Wednesday, September 22, 2021
HomeOcean & SeaEndangered SpeciesHow We're Loving Hawaiian Wildlife to Death

How We’re Loving Hawaiian Wildlife to Death


A green sea turtle

The animal at the center of the abuse. Photo: Jeremy Bishop//Unsplash


The Inertia

COVID. Turtle traffic. With the seasonal lack of swell to bond over, the two issues are dominating conversations on the North Shore and greater Oahu. But recently the watchful eye of social media has elevated the concern for Laniakea’s turtles from Foodland checkout-line banter to state-wide media coverage – and this time traffic along Kam Highway is the least of the island’s worries.

A perennial favorite among surfers, especially on a north swell, Laniakea, or Lani’s, is also a choice destination for Chelonia mydas – green sea turtles in need of a snack and some sun. The turtles have only recently moved from the endangered species list to the threatened species list, and frequent the wide cove’s protected waters, nibbling on the plentiful limu (seaweed) in the shallows before scooting to the sand to bask in the sun. Turtle spotting at Lani’s is a guarantee, and the local secret has made its way onto every must-do list for Oahu tourists.

But recent social media posts have ignited outrage and protests – and brought to light a larger issue of animal rights.

Commuters and residents have been pushed to their limits by the frequency of these posts depicting uneducated, ill-informed carelessness on the part of several of the beach’s visitors. Many are also fed up with the relentless traffic as curious tourists make their way to the beach to snap a turtle pic, crossing it off Oahu’s vacation bingo. Essentially, those photos showing people touching, picking up, and even laying on these wild animals, have been the proverbial straw that broke the camel’s back, pushing residents into action.

The law-breakers in these pictures are blatantly ignoring the clearly posted signs on the beach about animal treatment, and are evidence of an incredible lack of common sense (and a larger problem). These images are often reposted by the local news in an effort to track down and fine the violators, an effort supported by the Department of Land Natural Resources (DLNR) and National Oceanic and Atmospheric Administration (NOAA).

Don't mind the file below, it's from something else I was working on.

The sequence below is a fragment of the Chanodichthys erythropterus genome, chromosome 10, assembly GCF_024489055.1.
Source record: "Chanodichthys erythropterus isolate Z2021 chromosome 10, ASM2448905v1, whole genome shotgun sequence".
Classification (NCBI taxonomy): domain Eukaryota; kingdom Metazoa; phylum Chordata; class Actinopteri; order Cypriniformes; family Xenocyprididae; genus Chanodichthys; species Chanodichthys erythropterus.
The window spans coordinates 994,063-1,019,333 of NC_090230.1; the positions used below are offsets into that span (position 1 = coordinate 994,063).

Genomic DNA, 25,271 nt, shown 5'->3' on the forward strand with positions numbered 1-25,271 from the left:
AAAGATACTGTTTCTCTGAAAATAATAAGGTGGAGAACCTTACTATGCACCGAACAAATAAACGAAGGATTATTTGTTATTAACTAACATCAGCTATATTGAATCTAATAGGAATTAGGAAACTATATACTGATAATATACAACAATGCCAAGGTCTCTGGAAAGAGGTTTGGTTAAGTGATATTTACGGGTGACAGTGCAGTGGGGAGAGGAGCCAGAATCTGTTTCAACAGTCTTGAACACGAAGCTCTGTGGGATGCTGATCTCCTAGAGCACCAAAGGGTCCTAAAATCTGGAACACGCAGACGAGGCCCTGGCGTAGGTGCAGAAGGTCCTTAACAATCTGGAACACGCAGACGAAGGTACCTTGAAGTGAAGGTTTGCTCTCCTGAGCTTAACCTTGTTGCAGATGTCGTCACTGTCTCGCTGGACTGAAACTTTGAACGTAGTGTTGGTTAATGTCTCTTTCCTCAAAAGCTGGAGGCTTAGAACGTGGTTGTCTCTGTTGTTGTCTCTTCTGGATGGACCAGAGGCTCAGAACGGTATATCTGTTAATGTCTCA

A TikTok video shows a tourist harassing a seal in Hawaii

Hawaii recently issued a warning that it will prosecute people who harass wildlife. Photo: Screenshot

But it should not have to come to that. Nature – endangered, threatened, or not – is not the petting zoo people are treating it as.

Oahu has recently had to increase the “Honu Guardians” patrolling Lani’s. The “Guardians” are part of a government-backed, NOAA-supported program implemented in 2005 resulting in the presence of volunteers and signage on the beach, educating sight-seers, collecting data on the animals, and keeping a watchful eye on the turtles.

The handsy abuse isn’t limited to turtles – other endangered species endemic to the islands have also been victimized:

While checking on the nest built by a threatened Laysan Albatross bird, a small group of high school volunteers were harassed and threatened before being chased by wedge-wielding golfers (grown men), who then turned their aggression to the inconveniently nesting bird, chasing it away, too. Reports of these birds getting abused over the years have resulted in jail time for guilty teens and adults alike.